Hotel Airstream

We spend a weekend in a $180,000 Airstream Interstate to race $500 cars, and hope the dissonance doesn't explode our heads.

By Blake Z. Rong | Photos By Blake Z. Rong | February 13, 2013
Eight hours to Thunderhill Raceway -- an hour and a half north of Sacramento -- was a daunting, foolhardy task, but not impossible. That's what the man in the service department at Airstream Los Angeles insinuated when I returned the Interstate motorhome -- blanketed in dust and evaporated Windex, a bug-strewn morasses across its 6-foot windshield -- after a sweat-filled weekend of liquefied dinosaurs, of searing heat and shivering mornings. I hadn't taken a shower since the morning before. My deodorant ran out around the time my toothpaste did. "Sacramento, huh?" he said, struggling to convey the proper intonation. "Hot damn! That's what, like...nine hours? You must've been in there all day. Course, the people that had this before, these two girls from some blog, they drove it all the way from Jackson Center" -- Ohio, where Airstream calls its home -- "down here across the country." Here, his voice lowered. "5,000 miles." "They spent 30 days in it," he finished, beaming.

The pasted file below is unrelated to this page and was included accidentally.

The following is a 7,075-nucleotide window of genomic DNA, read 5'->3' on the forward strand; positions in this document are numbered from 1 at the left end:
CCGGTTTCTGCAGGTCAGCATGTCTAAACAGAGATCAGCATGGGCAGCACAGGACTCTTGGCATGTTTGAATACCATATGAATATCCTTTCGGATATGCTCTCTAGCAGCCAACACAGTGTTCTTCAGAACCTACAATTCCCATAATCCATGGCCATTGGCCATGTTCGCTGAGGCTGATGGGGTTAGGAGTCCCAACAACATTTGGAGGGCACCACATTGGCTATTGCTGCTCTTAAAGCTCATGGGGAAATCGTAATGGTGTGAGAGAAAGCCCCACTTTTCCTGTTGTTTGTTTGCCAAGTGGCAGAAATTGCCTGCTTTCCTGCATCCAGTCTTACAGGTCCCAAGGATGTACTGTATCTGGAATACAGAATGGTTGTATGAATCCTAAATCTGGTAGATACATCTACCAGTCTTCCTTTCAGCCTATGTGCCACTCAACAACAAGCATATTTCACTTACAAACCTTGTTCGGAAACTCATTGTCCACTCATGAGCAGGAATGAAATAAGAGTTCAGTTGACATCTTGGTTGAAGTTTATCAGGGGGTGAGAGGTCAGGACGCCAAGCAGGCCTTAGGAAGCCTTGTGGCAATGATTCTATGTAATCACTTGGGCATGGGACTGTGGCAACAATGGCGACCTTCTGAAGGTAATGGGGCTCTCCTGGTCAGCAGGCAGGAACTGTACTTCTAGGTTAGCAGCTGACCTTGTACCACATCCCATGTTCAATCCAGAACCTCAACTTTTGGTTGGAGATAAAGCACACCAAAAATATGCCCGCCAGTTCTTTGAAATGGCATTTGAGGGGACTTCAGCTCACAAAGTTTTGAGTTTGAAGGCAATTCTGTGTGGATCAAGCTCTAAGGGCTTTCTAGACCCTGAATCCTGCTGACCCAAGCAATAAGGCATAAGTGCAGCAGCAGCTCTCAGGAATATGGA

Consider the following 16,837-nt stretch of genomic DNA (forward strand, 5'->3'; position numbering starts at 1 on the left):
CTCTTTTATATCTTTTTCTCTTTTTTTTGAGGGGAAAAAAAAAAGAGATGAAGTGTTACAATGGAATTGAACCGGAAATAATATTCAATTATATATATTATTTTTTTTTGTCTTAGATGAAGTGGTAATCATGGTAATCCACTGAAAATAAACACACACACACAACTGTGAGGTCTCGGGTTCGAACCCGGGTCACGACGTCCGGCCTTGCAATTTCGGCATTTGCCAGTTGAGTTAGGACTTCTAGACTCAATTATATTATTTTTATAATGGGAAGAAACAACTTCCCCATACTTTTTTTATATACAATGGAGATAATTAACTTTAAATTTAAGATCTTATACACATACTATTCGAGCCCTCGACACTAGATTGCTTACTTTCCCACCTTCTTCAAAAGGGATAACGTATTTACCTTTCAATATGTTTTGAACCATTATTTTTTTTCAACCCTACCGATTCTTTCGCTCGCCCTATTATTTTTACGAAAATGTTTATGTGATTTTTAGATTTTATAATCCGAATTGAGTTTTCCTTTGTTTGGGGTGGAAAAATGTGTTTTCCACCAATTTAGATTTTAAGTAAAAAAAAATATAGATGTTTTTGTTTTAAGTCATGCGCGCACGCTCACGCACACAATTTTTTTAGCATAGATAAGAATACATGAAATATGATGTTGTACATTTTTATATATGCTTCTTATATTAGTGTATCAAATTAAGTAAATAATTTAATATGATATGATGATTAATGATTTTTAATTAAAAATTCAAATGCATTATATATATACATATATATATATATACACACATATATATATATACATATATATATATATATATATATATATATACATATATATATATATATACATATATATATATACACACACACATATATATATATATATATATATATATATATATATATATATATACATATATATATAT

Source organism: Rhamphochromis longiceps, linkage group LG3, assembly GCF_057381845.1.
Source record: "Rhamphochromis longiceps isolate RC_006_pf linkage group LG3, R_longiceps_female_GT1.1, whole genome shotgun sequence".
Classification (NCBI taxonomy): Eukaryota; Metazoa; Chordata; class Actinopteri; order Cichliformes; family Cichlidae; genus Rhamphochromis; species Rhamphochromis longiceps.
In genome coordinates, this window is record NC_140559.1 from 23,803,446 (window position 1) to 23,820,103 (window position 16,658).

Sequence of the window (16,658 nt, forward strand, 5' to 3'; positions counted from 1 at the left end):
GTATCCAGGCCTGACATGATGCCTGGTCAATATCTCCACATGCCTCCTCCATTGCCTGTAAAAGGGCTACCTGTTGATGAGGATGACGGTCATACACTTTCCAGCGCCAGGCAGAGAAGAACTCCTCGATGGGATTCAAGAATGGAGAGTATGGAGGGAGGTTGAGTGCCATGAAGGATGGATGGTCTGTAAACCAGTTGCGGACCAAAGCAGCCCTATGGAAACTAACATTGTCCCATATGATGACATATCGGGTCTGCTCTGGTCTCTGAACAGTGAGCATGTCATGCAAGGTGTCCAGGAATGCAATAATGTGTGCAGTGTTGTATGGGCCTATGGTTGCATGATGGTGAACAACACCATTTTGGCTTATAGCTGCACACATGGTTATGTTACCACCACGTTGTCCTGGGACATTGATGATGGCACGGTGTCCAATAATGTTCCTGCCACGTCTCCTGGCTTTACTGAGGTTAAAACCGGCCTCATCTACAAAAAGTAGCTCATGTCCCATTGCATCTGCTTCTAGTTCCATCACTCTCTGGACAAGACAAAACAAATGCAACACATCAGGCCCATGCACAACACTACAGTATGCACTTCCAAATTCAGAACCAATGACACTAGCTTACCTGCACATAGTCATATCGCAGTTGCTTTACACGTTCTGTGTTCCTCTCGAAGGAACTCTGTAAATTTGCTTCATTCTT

Thirty days may as well be a mission to Mars, and under such an extended stay the choice of company you keep becomes a matter of life and death. The Airstream Interstate luxury touring coach is no finer a partner for such cross-country escapades; a damn sight more comfortable, spacious, and grandiose than the Mazda Miata upon which I embarked on my own Winning of the West (though my lithe sports car eked out better mileage. Barely). Within its high-roof, 23-foot long, stretched Mercedes-Benz Sprinter chassis, the Interstate has an electrically-folding queen-sized bed, cream-leatherette upholstery -- buttery soft as to be damn near edible -- across four swiveling captain's chairs, a removable stone table that can be fitted in two locations, a propane generator powering a minifridge as well as two gas burners and a microwave, two 19-inch flatscreen televisions with digital satellite connections, a roof-mounted air conditioner that mostly converted hot air into noise, a 3.0-liter Mercedes-Benz BlueEfficiency diesel V-6 with 128 horsepower and 325 lb-ft of torque at a near-instant 1,200 rpm, a Kenwood touchscreen navigation system ripped from a 1990s Hot Import Nights show, and six tires with a full-sized spare in back. Its dark Onyx paneling is real wood, its faux-granite countertops nicer than my last 3 apartments. Its electric retracting awning unfolds with the glittering breadth and awe of the wings on Darth Vader's Imperial Shuttle, with gentle retracting arms elegantly locking into simple aluminum latches on the side. This is a state-of-the-art Airstream, after all, not a Boy Scout tent. The fresh water tank holds 26 gallons of San Gabriel's finest tap water; its filling process consists of jamming a garden-variety hose into the side and holding it "until it spills out and you get wet," said the service manager. "Oh, you don't want to fill it up here," the Airstream man kept explaining, "this water isn't exactly what we'd call 'clean.' You wouldn't want to do anything with it." Twenty gallons, incidentally, is about how much low-sulfur diesel fuel the Interstate can also hold, mercifully stored in a different tank. Ken Kesey and his Merry Pranksters toured the country in a 1934 International Harvester bus that he picked up for $1,500 and subsequently painted under the influence of hallucinogens. Our Interstate cost $121,274 and was finished in Jet Black, which made me feel like voting Republican. At that price, it is one of the most expensive and most lavish vehicles I have ever piloted. Which is exactly why I drove it to an endurance race for $500 cars.
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